Printer Friendly

Two views of New Orleans.

My first knowledge of the great Mississippi came as a child when my father packed us into the family car on Sunday nights for the ritual drive down to Canal Street. This was a big thrill, for Canal Street was a spectacular delight of decorative lights, dazzling store windows, people waiting at streetcar and bus stops for rides out to their isolated neighborhoods.

Then Dad would head for the foot of Canal Street, which was the Mississippi River. Here, at the docks, right beside the L&N train station, he would park and we would get out. I always raced to the edge of the dock to stare at the strange, muddy currents of the river, which was wide enough to be a lake. I would look up - and downriver, to the very edge of its sharp bends, as if I might fathom the past hidden beyond the curve downriver, the future upriver. To me, the river was the oldest living person in New Orleans. It was the great highway out into the world beyond streetcars; its opening began with the ferry to Algiers. I always wanted to ride that ferry, but we never did. The sound of austere ships' horns was enough to trigger my imaginary trips into the out there, for I knew the river in New Orleans led to anywhere and everywhere.

Even now in deep dream I am walking always at night, the Canal Street of my childhood, headed for the river and its ferry. I suppose it will always be there, deeply ridged into the earth of my subconscious, containing hidden understandings of wherever I've been and wherever I might go.

My Street

My street in the old black neighborhood called Treme reverberates with music. This is the original land of marching bands, parades, and jazz funerals. I have my own block band. These kids, aged 9-13, call themselves the Lil Rascals. They parade up and down the street at all times of the day and night, except when they're in school, blaring out quotes from popular marching band tunes on their trumpets, tubas, trombones, and drums. They're starting out right - not in the rehearsal room, but in the theatre of the street, soaking it up as young conjurers, wielders of magic.

In their minds they will be the dream New Orleans band of all time; we just don't know it yet. The tiny trumpeter, who looks to be about ten, reaches for the skies with his high notes; he's capable of ripping off a few phrases in mid-block at 10 p.m., when you think he should be in bed. If thousands don't rush into the street to dance and shout tonight, then someday they will. He's practicing.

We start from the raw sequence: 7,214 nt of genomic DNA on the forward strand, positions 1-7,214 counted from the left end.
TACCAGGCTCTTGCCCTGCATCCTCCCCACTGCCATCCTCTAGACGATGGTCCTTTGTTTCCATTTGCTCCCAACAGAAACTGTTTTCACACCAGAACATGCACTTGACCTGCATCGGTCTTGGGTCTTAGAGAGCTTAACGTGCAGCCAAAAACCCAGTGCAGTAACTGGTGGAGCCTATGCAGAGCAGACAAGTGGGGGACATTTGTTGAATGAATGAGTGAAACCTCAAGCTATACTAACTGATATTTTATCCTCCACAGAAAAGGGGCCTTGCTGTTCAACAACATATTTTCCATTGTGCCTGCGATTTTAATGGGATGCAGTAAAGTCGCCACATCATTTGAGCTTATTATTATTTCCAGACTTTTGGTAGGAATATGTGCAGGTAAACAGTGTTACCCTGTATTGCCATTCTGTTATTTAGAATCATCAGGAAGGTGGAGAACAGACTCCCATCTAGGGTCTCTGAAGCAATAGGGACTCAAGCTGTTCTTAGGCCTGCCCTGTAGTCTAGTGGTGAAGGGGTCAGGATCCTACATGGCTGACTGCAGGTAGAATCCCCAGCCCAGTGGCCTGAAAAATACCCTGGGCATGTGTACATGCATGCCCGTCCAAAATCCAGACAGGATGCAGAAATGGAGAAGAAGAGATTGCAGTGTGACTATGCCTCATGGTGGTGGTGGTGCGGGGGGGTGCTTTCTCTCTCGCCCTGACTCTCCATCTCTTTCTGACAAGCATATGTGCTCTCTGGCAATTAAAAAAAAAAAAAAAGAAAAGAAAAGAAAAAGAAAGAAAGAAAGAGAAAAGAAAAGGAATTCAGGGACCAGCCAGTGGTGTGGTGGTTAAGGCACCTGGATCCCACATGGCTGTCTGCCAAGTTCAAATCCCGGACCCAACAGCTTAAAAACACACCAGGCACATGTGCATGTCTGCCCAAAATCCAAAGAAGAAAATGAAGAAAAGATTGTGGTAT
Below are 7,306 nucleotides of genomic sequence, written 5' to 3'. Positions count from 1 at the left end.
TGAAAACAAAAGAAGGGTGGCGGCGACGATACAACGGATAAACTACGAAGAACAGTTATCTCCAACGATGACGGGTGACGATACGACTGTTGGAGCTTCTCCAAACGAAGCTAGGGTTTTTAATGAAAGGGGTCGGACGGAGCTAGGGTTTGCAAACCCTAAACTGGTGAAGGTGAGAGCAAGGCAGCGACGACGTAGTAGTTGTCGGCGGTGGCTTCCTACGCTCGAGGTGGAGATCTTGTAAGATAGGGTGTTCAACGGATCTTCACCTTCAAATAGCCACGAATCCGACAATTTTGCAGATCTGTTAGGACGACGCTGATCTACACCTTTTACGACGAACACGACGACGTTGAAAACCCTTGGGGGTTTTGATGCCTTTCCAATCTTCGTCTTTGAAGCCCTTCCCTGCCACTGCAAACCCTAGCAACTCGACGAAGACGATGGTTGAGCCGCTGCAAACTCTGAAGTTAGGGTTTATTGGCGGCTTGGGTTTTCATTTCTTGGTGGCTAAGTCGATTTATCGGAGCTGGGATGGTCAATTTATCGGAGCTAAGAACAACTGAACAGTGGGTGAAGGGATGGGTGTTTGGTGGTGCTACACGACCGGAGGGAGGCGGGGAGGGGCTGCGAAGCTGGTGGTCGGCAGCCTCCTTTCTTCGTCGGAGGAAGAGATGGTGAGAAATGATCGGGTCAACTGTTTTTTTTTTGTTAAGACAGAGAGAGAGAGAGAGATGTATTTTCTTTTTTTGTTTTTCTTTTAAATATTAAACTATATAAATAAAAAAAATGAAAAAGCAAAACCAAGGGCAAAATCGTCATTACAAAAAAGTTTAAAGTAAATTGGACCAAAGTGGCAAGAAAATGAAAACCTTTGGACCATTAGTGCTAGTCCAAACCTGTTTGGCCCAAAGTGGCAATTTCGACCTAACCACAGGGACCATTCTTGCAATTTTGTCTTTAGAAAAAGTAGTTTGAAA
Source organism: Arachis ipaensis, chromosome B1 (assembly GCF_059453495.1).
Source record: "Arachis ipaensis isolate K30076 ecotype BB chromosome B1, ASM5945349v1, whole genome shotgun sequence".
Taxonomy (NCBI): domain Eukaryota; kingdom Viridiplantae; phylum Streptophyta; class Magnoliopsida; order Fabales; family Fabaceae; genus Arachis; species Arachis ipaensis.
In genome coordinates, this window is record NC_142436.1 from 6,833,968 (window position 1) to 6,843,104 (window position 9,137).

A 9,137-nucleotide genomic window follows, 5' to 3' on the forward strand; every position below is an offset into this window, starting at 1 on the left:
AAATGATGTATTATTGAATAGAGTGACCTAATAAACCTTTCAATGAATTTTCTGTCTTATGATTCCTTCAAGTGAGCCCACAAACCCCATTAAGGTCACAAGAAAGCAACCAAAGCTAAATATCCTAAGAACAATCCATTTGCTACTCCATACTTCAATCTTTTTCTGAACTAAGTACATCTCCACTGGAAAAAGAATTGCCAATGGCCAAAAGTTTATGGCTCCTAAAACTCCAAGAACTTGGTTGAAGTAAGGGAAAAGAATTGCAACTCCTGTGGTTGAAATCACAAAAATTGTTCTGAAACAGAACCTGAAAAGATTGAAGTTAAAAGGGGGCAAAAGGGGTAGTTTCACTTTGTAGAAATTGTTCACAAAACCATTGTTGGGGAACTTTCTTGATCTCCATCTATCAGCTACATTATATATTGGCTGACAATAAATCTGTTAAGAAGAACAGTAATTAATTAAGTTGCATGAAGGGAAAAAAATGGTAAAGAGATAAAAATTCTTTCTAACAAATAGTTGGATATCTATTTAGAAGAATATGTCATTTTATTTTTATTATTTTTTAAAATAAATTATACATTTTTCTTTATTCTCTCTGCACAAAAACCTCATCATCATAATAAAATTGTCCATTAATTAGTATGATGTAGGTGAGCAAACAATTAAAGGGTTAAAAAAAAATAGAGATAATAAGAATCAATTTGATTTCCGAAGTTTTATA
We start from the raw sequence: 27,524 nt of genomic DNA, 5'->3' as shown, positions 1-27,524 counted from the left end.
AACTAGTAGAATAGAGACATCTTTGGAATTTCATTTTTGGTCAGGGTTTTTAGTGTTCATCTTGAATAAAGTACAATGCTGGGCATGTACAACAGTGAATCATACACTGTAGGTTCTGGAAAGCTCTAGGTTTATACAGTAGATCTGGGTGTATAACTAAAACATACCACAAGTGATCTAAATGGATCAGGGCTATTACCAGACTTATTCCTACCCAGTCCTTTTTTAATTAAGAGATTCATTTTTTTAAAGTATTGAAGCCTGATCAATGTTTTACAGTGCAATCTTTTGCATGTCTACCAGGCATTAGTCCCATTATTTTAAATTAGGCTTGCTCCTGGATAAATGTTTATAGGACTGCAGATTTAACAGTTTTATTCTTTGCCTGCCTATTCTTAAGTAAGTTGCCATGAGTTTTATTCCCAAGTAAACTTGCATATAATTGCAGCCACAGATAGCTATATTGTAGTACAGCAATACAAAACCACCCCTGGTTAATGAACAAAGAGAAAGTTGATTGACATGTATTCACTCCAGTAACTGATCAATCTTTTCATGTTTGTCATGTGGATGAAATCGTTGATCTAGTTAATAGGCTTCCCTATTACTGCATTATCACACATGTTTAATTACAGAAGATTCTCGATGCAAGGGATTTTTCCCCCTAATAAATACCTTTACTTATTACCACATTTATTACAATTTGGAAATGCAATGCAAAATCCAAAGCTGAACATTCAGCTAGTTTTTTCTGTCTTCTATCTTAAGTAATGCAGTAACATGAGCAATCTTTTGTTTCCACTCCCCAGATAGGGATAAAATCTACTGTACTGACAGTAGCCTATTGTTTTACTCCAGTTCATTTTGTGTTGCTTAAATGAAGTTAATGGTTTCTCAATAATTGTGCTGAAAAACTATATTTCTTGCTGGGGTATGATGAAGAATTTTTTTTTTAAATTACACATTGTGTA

Sometimes I open my door as they pass, and taunt, smiling, "I'll be glad when you kids get tuned up. But you sound better than last year."

Most days after school, they rush over to the French Quarter to hustle tourists. One day I asked my favorite little trumpeter his name. My name, he answered, is "Money."
COPYRIGHT 1993 African American Review
No portion of this article can be reproduced without the express written permission from the copyright holder.
Copyright 1993, Gale Group. All rights reserved. Gale Group is a Thomson Corporation Company.

Article Details
Printer friendly Cite/link Email Feedback
Title Annotation:Section 1: Black South Culture
Author:Dent, Tom
Publication:African American Review
Date:Mar 22, 1993
Previous Article:Miz Culchure Lady.
Next Article:Faulkner's Southern reflections: the black on the back of the mirror in "Ad Astra." (William Faulkner) (Section 1: Black South Culture)

Related Articles
Enriching the paper trail: an interview with Tom Dent.
The top 10 cities for black conventions.
"Who Set You Flowin'?: The African-American Migration Narrative.
Creole gumbo: acclaimed novelist Jim Grimsley and gifted newcomer Martin Pousson write about separate gay lives in Louisiana. (books).

Terms of use | Copyright © 2017 Farlex, Inc. | Feedback | For webmasters